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Java should stay Java (?|!)

December 16th, 2007

5 Responses to “Java should stay Java (?|!)”

  1. Greg M Says:

    FP makes things much easier to debug IME - basically because state is explicit you don’t have the snapshotting problem, and it’s easier to isolate components for unit testing.

    Eventually the solution to all this is that people need to be introduced to programming via languages that don’t make them worse programmers than they were before. Procedural thinking is a learned helplessness.

  2. david Says:

    I agree, FP makes debugging easier.

  3. the_dormant Says:

    I’m still looking for a problem(a programming one) which can be better expressed/solved in Java than in Scala. Granted Java is better for solving HR problems, but if we want to start building the software of the future, we’d better teach our kids a better language/paradigm than Java, otherwise we’ll be stuck rewriting our information systems exactly the same way we’re doing it right now for still another decade. Java isn’t offering any new mean to change the status quo, beside some variations at the syntactic level. Every “innovation”(when you recover from blindness, everything is innovation) is coming from other communities. It’s probably a sign that java has reached its limits and that it’s probably the time to move.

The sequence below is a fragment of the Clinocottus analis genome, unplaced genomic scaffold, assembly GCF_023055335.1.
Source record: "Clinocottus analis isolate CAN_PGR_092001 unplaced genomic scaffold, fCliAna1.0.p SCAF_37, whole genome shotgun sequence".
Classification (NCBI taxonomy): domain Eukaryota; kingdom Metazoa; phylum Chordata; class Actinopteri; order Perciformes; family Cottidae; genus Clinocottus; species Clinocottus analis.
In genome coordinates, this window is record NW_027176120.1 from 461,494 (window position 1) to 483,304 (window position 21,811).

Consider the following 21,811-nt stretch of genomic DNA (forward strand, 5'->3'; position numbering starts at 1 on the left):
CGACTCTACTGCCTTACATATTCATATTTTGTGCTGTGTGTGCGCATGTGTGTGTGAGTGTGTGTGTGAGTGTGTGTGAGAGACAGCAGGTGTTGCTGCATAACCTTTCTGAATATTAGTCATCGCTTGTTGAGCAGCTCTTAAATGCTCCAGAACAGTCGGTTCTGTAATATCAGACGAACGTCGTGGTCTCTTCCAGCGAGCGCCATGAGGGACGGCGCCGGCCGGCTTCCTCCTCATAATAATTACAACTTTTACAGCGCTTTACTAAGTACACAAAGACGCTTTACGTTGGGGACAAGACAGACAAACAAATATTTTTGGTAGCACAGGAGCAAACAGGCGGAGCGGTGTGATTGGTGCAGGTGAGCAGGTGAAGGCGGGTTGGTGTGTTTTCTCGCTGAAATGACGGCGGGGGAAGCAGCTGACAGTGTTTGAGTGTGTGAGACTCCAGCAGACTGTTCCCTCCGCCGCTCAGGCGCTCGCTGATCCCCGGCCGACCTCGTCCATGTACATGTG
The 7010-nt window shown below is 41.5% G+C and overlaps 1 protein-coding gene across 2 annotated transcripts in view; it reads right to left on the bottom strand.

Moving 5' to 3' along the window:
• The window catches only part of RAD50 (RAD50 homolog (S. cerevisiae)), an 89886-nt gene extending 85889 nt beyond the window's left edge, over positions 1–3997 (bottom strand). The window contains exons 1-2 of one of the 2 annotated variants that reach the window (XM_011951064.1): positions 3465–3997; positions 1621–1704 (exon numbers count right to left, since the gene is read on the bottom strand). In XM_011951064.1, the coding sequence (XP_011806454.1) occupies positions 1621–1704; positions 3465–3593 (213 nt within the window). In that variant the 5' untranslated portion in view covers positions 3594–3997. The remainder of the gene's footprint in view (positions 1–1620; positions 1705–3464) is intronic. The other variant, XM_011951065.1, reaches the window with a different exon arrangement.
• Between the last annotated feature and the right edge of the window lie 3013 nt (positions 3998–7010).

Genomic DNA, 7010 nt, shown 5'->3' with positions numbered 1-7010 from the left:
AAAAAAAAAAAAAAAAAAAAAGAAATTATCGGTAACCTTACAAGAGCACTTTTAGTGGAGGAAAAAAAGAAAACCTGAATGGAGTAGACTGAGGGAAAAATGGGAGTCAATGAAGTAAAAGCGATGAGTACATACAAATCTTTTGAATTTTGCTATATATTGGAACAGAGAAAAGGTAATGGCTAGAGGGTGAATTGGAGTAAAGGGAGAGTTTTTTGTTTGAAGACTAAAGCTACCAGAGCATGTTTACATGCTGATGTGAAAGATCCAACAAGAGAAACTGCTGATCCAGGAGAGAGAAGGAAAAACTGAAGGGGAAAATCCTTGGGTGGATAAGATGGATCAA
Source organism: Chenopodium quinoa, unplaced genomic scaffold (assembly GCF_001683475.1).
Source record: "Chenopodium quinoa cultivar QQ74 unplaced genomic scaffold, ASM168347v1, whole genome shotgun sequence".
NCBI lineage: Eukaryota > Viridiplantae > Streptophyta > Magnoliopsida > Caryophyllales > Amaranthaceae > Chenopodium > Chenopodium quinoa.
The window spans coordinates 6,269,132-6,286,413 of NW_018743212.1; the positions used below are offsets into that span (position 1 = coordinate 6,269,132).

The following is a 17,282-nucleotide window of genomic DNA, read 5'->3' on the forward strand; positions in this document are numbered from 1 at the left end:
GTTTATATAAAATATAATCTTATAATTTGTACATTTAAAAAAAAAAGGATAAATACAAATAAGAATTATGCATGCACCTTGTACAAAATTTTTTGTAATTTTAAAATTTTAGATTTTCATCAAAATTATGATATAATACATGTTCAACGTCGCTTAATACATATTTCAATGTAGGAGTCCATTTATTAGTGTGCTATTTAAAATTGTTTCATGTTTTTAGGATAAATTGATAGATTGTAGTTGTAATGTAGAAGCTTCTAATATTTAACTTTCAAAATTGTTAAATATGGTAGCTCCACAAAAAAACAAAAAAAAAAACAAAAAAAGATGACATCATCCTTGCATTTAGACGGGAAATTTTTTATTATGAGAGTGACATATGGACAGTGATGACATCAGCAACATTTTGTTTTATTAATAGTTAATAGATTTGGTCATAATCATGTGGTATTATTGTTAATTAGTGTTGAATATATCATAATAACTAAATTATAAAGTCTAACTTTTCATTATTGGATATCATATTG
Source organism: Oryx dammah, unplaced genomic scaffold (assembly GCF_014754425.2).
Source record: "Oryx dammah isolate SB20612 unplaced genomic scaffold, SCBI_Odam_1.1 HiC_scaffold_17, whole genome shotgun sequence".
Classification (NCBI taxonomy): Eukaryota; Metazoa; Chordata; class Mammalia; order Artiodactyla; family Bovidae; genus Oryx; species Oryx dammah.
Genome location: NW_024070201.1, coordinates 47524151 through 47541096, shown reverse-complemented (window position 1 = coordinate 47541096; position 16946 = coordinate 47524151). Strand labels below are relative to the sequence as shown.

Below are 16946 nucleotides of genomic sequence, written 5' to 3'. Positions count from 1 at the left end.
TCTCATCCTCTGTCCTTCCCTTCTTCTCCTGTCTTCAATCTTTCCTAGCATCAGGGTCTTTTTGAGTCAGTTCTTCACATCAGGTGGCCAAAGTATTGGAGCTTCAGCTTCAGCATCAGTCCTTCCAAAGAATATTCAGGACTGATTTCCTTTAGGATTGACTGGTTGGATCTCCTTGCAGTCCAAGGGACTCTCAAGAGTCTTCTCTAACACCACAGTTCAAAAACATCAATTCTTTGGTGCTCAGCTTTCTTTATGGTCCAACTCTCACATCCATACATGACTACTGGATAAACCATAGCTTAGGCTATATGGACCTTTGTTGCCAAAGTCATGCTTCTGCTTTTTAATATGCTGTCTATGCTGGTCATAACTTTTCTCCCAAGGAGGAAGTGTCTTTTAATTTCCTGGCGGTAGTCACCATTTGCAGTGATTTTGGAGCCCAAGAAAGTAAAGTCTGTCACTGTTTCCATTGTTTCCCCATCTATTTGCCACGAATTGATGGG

4. sapphirecat Says:

    I find the DSL argument curious. Let’s assume it takes 1 month to get up to speed on the DSLs, but afterward, it makes changes to the software happen twice as fast. Then in two months, you break even, and you end up being faster than your competitors.

    But “twice as fast” is an insanely conservative estimate. It’s my experience that any system small enough to hold the necessary pieces in my head at once can be developed around four to ten times as quickly (depending on how much backtracking there is as we learn more about the problem). At even a 5x rate, it would be a less than a week before that month-long investment paid off.

    If your programmers stay for less time than it takes to learn the DSL and produce a payback, then your hiring process or company culture is severely broken. If the DSL itself takes a really long time to learn, then you might not have hired a very good programmer.

    And kind of an aside: doesn’t the existing implementation and architecture form a ‘language’ of its own that new programmers have to get up to speed on? Just because it’s bog-standard Java or Blub doesn’t mean it’s instantly known. Your new hire still has to learn the classes, objects, patterns, and roles in your codebase. Likewise, coding in Blub doesn’t free them of the need to understand the business domain.

  5. Russell Ryan Says:

    Isn’t his name Josh Bloch ?

    thx, I corrected it

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